NPR logo

Caves of California Parks Yield Tiny Discoveries

  • Download
  • <iframe src="https://www.npr.org/player/embed/5175838/5175845" width="100%" height="290" frameborder="0" scrolling="no" title="NPR embedded audio player">
  • Transcript
Caves of California Parks Yield Tiny Discoveries

Research News

Caves of California Parks Yield Tiny Discoveries

Caves of California Parks Yield Tiny Discoveries

  • Download
  • <iframe src="https://www.npr.org/player/embed/5175838/5175845" width="100%" height="290" frameborder="0" scrolling="no" title="NPR embedded audio player">
  • Transcript

The Crystal Cave millipede on roots in the Rapunzels Canyon section of the cave. This animal is very likely a new species from the Striariidae family. Joel Despain hide caption

toggle caption Joel Despain

The Crystal Cave millipede on roots in the Rapunzels Canyon section of the cave. This animal is very likely a new species from the Striariidae family.

Joel Despain

This new species of pseudoscorpion lives in Walk Softly Cave, which also contains a bat colony. These eye-less animals are predators that hunt in the complete darkness of the cave. Jean Krejca hide caption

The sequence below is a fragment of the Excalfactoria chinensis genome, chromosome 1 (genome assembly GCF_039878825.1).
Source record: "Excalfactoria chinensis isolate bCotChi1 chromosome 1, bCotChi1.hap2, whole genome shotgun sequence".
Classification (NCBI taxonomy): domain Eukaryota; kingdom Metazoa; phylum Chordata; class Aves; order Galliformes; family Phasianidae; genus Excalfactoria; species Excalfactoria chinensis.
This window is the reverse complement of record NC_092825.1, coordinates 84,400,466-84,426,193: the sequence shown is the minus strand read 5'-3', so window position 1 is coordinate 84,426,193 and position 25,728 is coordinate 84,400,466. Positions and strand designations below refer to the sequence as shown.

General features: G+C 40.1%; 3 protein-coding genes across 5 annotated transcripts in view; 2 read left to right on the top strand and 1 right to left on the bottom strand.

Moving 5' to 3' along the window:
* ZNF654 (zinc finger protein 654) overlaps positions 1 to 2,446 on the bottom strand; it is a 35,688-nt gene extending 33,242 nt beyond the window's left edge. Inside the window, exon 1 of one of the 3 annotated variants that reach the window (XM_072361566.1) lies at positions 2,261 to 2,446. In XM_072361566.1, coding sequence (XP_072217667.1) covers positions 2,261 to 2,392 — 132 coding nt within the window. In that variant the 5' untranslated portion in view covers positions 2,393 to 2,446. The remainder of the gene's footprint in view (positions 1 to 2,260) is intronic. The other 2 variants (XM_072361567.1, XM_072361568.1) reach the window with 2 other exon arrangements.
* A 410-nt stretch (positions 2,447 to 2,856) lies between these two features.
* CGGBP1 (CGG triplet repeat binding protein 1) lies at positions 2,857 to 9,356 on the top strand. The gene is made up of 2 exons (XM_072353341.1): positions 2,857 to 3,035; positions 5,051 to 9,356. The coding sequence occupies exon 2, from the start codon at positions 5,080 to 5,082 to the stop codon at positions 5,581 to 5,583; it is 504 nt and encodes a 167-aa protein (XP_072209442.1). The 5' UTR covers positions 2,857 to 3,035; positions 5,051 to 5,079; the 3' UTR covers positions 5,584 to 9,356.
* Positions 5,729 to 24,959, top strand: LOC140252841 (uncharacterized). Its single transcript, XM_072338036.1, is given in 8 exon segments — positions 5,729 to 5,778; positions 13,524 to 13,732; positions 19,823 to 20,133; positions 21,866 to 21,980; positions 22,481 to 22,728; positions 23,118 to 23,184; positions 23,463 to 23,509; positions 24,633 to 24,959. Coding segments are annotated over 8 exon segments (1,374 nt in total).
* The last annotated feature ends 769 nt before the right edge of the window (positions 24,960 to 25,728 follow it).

toggle caption Jean Krejca

This new species of pseudoscorpion lives in Walk Softly Cave, which also contains a bat colony. These eye-less animals are predators that hunt in the complete darkness of the cave.

Jean Krejca

Sequoia National Park in California may be famous for its massive trees, but some very tiny creatures that live there are also making news. Biologists have discovered new species of spiders, millipedes, and other critters deep in the underground caves of the park.

So far, reports Sasha Khokha of member station KQED, scientists have discovered 27 new species in caves throughout Central California, at Sequoia and at Kings Canyon National Park. They found creatures so tiny they couldn't pick them up with tweezers. Some had to be collected on the delicate ends of a paintbrush.

The spiders and centipedes were pickled and shipped off to taxonomists all around the world. The experts have confirmed that while these little creatures may be close to relatives above ground, they've adapted into completely different species. Now, the next task is to give all of them names.

We no longer support commenting on NPR.org stories, but you can find us every day on Facebook, Twitter, email, and many other platforms. Learn more or contact us.